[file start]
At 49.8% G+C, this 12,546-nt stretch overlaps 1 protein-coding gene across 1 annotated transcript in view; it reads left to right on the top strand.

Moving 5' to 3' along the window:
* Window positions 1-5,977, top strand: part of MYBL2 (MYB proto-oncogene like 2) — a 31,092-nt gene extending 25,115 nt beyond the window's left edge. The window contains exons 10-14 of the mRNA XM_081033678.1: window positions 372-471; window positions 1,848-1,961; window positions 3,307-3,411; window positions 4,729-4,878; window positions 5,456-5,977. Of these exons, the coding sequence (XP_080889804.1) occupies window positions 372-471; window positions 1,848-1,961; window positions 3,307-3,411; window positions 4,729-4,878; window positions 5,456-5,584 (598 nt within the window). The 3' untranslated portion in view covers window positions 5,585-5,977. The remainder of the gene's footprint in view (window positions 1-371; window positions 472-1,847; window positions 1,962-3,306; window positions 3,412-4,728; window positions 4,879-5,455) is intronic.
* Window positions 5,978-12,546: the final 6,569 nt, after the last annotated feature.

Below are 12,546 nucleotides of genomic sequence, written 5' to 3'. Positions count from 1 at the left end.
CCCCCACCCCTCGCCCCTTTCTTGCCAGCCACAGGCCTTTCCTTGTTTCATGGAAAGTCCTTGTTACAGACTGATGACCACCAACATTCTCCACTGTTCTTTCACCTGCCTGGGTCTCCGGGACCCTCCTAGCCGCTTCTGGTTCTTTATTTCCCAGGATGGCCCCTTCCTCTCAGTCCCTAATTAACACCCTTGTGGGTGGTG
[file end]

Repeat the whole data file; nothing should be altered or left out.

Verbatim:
At 49.8% G+C, this 12,546-nt stretch overlaps 1 protein-coding gene across 1 annotated transcript in view; it reads left to right on the top strand.

Moving 5' to 3' along the window:
* Window positions 1-5,977, top strand: part of MYBL2 (MYB proto-oncogene like 2) — a 31,092-nt gene extending 25,115 nt beyond the window's left edge. The window contains exons 10-14 of the mRNA XM_081033678.1: window positions 372-471; window positions 1,848-1,961; window positions 3,307-3,411; window positions 4,729-4,878; window positions 5,456-5,977. Of these exons, the coding sequence (XP_080889804.1) occupies window positions 372-471; window positions 1,848-1,961; window positions 3,307-3,411; window positions 4,729-4,878; window positions 5,456-5,584 (598 nt within the window). The 3' untranslated portion in view covers window positions 5,585-5,977. The remainder of the gene's footprint in view (window positions 1-371; window positions 472-1,847; window positions 1,962-3,306; window positions 3,412-4,728; window positions 4,879-5,455) is intronic.
* Window positions 5,978-12,546: the final 6,569 nt, after the last annotated feature.

Below are 12,546 nucleotides of genomic sequence, written 5' to 3'. Positions count from 1 at the left end.
CCCCCACCCCTCGCCCCTTTCTTGCCAGCCACAGGCCTTTCCTTGTTTCATGGAAAGTCCTTGTTACAGACTGATGACCACCAACATTCTCCACTGTTCTTTCACCTGCCTGGGTCTCCGGGACCCTCCTAGCCGCTTCTGGTTCTTTATTTCCCAGGATGGCCCCTTCCTCTCAGTCCCTAATTAACACCCTTGTGGGTGGTG